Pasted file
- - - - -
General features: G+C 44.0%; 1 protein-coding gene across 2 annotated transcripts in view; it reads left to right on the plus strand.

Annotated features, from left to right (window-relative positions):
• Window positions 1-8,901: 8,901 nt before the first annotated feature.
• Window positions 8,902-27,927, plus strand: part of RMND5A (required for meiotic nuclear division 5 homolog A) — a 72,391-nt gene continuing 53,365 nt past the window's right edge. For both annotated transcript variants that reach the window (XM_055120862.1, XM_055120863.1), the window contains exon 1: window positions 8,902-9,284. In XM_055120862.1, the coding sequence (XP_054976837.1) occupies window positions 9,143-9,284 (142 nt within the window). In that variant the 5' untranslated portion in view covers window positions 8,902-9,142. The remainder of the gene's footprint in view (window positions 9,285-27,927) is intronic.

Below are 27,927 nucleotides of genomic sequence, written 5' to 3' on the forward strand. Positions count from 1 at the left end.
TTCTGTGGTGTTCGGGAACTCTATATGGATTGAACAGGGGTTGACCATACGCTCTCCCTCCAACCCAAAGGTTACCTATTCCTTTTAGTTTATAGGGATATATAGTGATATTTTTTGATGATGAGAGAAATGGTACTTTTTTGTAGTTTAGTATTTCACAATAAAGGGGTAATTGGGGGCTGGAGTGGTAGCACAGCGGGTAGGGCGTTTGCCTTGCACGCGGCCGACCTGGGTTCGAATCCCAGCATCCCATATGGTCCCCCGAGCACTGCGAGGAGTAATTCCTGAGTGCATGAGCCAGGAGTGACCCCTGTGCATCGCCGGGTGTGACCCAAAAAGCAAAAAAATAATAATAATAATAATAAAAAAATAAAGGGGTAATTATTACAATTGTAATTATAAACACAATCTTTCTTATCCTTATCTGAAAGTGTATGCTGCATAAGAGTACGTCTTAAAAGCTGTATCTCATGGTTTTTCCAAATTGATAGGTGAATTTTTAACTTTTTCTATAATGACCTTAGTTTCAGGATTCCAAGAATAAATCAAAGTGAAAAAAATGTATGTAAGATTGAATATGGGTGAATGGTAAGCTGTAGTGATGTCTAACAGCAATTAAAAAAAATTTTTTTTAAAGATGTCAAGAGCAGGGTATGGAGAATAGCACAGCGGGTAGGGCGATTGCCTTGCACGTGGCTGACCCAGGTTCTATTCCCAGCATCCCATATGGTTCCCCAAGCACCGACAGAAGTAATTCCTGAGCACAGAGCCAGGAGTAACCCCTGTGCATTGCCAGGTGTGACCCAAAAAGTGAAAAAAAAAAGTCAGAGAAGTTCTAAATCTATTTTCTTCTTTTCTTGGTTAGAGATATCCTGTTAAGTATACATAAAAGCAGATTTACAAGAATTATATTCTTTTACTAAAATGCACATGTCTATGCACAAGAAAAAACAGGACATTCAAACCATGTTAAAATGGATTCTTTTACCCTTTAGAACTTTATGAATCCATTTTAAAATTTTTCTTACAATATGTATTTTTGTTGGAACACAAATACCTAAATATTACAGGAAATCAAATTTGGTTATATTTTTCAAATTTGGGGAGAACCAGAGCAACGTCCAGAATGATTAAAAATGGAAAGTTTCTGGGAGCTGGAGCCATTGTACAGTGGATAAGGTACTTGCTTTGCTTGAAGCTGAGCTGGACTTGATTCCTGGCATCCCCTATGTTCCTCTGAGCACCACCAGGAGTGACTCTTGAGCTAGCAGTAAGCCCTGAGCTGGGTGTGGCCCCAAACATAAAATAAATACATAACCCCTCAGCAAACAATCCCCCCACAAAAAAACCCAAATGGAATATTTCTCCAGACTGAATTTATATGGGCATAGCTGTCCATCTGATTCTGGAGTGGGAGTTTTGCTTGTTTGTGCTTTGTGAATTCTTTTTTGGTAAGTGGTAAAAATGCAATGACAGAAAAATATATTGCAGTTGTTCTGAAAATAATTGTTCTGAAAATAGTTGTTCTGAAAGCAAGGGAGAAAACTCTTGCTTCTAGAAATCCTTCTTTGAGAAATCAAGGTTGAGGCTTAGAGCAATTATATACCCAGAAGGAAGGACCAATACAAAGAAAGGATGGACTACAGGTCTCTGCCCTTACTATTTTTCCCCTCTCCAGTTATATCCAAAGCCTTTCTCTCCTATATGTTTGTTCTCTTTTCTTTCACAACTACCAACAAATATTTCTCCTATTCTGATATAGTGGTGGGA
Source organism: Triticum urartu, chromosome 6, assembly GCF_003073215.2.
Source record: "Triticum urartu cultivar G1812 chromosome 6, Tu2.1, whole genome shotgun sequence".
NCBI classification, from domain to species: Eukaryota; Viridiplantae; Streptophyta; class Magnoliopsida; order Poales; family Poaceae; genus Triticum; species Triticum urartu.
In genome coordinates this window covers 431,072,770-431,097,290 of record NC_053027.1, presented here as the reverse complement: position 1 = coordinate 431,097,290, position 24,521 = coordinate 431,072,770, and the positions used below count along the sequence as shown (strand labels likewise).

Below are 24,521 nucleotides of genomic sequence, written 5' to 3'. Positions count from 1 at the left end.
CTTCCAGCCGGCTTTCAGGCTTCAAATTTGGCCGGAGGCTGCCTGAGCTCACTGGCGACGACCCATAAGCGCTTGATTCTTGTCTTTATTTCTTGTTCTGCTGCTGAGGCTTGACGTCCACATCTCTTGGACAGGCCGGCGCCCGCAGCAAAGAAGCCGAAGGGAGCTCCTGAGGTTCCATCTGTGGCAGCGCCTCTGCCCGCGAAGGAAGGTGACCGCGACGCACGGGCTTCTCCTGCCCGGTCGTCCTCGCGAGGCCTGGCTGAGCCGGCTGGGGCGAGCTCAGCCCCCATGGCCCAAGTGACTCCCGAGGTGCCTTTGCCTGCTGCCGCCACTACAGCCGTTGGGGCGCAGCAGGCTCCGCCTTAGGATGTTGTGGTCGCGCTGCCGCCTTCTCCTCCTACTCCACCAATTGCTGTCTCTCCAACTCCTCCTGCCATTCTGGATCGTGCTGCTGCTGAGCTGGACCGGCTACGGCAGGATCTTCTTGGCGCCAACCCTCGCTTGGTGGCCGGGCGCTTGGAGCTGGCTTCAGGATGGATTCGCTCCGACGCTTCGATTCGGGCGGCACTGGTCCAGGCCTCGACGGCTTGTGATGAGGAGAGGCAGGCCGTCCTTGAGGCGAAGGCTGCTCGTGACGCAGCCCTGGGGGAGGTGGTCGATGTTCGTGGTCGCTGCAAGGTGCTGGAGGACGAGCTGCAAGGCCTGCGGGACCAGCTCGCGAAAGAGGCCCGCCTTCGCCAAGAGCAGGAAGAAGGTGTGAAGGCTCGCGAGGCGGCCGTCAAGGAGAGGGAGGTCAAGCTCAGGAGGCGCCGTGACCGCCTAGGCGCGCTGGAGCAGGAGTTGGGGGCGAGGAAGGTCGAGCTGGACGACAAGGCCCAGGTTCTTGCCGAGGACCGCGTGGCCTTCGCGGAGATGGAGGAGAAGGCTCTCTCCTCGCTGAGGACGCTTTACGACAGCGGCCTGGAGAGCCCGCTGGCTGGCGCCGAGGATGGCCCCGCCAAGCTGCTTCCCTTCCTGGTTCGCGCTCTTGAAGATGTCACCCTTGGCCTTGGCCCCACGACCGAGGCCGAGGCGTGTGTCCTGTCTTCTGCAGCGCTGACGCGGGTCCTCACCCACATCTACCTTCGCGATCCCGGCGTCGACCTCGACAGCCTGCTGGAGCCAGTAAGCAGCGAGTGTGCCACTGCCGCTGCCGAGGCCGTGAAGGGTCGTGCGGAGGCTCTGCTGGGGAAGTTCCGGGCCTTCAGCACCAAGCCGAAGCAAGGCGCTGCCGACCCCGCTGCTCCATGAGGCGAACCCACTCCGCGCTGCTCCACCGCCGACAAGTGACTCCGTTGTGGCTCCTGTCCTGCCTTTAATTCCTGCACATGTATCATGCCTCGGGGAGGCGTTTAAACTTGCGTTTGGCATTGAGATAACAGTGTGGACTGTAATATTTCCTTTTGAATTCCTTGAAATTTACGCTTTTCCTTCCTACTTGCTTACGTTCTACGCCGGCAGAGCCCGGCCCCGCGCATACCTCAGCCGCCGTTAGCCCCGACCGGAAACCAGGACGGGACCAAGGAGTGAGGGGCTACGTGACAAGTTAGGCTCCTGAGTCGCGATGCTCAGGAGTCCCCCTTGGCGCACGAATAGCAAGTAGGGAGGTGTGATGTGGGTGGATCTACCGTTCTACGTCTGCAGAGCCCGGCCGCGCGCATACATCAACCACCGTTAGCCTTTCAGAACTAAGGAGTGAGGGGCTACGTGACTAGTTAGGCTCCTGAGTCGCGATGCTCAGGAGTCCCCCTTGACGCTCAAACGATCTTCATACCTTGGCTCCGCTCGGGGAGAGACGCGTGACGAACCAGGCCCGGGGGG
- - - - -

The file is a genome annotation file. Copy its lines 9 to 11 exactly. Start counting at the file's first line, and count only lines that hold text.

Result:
NCBI classification, from domain to species: Eukaryota; Viridiplantae; Streptophyta; class Magnoliopsida; order Poales; family Poaceae; genus Triticum; species Triticum urartu.
In genome coordinates this window covers 431,072,770-431,097,290 of record NC_053027.1, presented here as the reverse complement: position 1 = coordinate 431,097,290, position 24,521 = coordinate 431,072,770, and the positions used below count along the sequence as shown (strand labels likewise).

Below are 24,521 nucleotides of genomic sequence, written 5' to 3'. Positions count from 1 at the left end.